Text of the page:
Fractal Design ARC XL Reviewhornybluecow - October 8, 2013
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Fractal Design ARC XL Advanced Features
Normally a chassis does not require a page dedicated to all its extra features, but this time I felt it was necessary. Fractal Design has made it very clear on its box, website, and manual that a big selling point is the assortment of water cooling and fan support. First let's start with the basics, which are the removable hard drive cages. Removing the top cage was a simple matter of two thumb screws and then it slides out. Both cages can be oriented in different directions to suit your needs. The bottom cage requires you to move two screws from the front after you pop the plastic cover off, then on the bottom is four more screws to remove. I suggest, unless you really need to reorient the bottom cage, it may not be worth the effort.
The top has a wide support for fans and radiators. Installation of the Corsair H100i didn't cause any problems. The ability to install push/pull configurations or thick 60mm radiators is great! Unfortunately you cannot have it all. The only way to use push/pull is with a 240mm radiator, because Fractal Design added mounting holes higher up to avoid hitting the motherboard. If you use a 280mm radiator or Corsair H110, it will be a close fit and then using 25mm fan will be the only choice.
Here you have it! I have set up custom water cooling in the past and I have spent half my time looking for a chassis that fits my needs. Using parts laying around, I installed a thick 360mm radiator on top and a slim 240mm on the side. This only represents one of the many configurations possible. Yet certain configurations could cause potential problems. On the box and in the manual, Fractal Design states it only supports slim 360mm radiators. While you can technically install thicker ones, you can run into a fan mounting problem where the fan won't fit between the radiator and the motherboard. Be warned: either use a slim 360mm radiator or prepare for some modding. Aside from a triple radiator, the options to mount a 240/280mm is a better and easier option.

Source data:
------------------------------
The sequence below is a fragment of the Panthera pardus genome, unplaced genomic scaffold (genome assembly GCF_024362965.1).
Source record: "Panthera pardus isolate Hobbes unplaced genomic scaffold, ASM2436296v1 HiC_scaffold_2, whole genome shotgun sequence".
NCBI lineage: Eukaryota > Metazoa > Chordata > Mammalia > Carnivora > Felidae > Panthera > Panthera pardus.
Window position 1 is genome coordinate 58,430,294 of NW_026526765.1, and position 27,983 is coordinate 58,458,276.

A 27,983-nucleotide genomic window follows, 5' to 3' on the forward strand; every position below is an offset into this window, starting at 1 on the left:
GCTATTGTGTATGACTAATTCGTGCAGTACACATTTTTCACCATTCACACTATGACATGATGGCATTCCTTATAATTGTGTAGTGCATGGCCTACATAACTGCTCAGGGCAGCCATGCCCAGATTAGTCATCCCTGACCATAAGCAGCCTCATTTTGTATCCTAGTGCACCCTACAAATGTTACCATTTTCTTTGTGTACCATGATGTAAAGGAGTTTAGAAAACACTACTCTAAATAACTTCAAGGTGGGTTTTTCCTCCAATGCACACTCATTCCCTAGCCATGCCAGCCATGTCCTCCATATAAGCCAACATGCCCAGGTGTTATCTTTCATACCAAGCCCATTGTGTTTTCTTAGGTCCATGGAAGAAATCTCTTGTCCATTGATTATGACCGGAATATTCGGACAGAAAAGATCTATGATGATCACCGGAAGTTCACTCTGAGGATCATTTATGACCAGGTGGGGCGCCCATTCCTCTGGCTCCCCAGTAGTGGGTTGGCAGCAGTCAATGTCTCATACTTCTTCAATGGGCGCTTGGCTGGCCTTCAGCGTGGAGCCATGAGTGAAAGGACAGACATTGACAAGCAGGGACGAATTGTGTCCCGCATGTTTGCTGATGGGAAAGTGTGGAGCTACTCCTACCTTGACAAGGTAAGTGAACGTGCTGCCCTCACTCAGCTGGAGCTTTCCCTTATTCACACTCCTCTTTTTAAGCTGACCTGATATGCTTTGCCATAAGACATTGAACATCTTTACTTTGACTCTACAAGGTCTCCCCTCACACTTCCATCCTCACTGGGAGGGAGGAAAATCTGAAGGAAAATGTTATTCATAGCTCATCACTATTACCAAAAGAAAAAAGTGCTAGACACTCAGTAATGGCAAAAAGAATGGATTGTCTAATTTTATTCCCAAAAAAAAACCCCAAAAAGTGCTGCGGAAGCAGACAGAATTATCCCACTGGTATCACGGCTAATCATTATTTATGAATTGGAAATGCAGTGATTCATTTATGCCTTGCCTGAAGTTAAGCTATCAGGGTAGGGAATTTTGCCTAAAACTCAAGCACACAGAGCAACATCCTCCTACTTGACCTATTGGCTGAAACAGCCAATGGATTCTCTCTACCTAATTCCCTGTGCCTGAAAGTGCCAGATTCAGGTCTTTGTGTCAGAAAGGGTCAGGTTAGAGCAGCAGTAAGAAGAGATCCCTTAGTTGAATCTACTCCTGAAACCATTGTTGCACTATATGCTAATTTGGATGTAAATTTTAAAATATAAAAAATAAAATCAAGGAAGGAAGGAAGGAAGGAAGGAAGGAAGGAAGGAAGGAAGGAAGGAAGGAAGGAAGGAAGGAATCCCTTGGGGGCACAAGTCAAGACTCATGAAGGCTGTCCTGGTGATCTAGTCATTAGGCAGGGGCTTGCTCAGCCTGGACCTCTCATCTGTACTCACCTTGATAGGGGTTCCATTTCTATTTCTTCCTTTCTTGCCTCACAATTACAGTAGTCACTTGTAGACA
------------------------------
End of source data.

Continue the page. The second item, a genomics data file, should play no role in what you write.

Lastly, to place a 240mm radiator on the front requires you to relocate both hard drive cages. This was also a breeze to accomplish but a bit of an odd looking setup. If you have an E-ATX motherboard, expect some troubles. The motherboard pictured below is a standard ATX with the hard drive cage barely clearing USB and I/O connectors at the bottom right. Anyone with a larger motherboard will either have to give up the hard drive bay or use a radiator on top, rather than the front.